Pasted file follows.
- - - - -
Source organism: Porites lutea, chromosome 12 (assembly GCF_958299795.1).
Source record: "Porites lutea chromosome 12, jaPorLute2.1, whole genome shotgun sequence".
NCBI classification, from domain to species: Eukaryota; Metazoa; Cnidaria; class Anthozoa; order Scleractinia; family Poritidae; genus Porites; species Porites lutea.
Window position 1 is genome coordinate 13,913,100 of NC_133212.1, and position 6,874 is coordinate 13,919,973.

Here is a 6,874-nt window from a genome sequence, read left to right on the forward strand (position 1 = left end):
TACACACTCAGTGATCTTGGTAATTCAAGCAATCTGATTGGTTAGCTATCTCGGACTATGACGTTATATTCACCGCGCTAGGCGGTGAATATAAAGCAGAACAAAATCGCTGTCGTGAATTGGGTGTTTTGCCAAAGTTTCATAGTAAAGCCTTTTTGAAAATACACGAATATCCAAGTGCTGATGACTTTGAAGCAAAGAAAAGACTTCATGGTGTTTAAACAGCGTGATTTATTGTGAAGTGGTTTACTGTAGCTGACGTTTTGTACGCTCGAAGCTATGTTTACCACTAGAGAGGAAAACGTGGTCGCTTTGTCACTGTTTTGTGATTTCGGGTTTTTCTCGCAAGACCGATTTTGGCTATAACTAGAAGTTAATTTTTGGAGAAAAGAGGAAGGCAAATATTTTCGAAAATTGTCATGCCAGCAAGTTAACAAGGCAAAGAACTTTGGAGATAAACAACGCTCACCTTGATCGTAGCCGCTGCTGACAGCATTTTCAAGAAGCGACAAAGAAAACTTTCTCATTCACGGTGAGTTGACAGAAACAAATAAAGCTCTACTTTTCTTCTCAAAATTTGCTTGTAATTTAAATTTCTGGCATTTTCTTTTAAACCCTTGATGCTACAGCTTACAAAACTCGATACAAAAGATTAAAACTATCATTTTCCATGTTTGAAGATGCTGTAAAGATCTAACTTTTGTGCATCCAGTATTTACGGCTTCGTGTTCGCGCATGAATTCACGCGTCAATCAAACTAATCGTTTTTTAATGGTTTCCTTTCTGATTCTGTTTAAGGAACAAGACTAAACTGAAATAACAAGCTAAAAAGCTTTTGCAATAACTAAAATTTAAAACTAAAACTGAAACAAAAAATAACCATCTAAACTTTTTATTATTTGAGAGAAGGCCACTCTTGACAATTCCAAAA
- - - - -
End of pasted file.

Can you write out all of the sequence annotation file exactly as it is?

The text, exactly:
Source organism: Porites lutea, chromosome 12 (assembly GCF_958299795.1).
Source record: "Porites lutea chromosome 12, jaPorLute2.1, whole genome shotgun sequence".
NCBI classification, from domain to species: Eukaryota; Metazoa; Cnidaria; class Anthozoa; order Scleractinia; family Poritidae; genus Porites; species Porites lutea.
Window position 1 is genome coordinate 13,913,100 of NC_133212.1, and position 6,874 is coordinate 13,919,973.

Here is a 6,874-nt window from a genome sequence, read left to right on the forward strand (position 1 = left end):
TACACACTCAGTGATCTTGGTAATTCAAGCAATCTGATTGGTTAGCTATCTCGGACTATGACGTTATATTCACCGCGCTAGGCGGTGAATATAAAGCAGAACAAAATCGCTGTCGTGAATTGGGTGTTTTGCCAAAGTTTCATAGTAAAGCCTTTTTGAAAATACACGAATATCCAAGTGCTGATGACTTTGAAGCAAAGAAAAGACTTCATGGTGTTTAAACAGCGTGATTTATTGTGAAGTGGTTTACTGTAGCTGACGTTTTGTACGCTCGAAGCTATGTTTACCACTAGAGAGGAAAACGTGGTCGCTTTGTCACTGTTTTGTGATTTCGGGTTTTTCTCGCAAGACCGATTTTGGCTATAACTAGAAGTTAATTTTTGGAGAAAAGAGGAAGGCAAATATTTTCGAAAATTGTCATGCCAGCAAGTTAACAAGGCAAAGAACTTTGGAGATAAACAACGCTCACCTTGATCGTAGCCGCTGCTGACAGCATTTTCAAGAAGCGACAAAGAAAACTTTCTCATTCACGGTGAGTTGACAGAAACAAATAAAGCTCTACTTTTCTTCTCAAAATTTGCTTGTAATTTAAATTTCTGGCATTTTCTTTTAAACCCTTGATGCTACAGCTTACAAAACTCGATACAAAAGATTAAAACTATCATTTTCCATGTTTGAAGATGCTGTAAAGATCTAACTTTTGTGCATCCAGTATTTACGGCTTCGTGTTCGCGCATGAATTCACGCGTCAATCAAACTAATCGTTTTTTAATGGTTTCCTTTCTGATTCTGTTTAAGGAACAAGACTAAACTGAAATAACAAGCTAAAAAGCTTTTGCAATAACTAAAATTTAAAACTAAAACTGAAACAAAAAATAACCATCTAAACTTTTTATTATTTGAGAGAAGGCCACTCTTGACAATTCCAAAA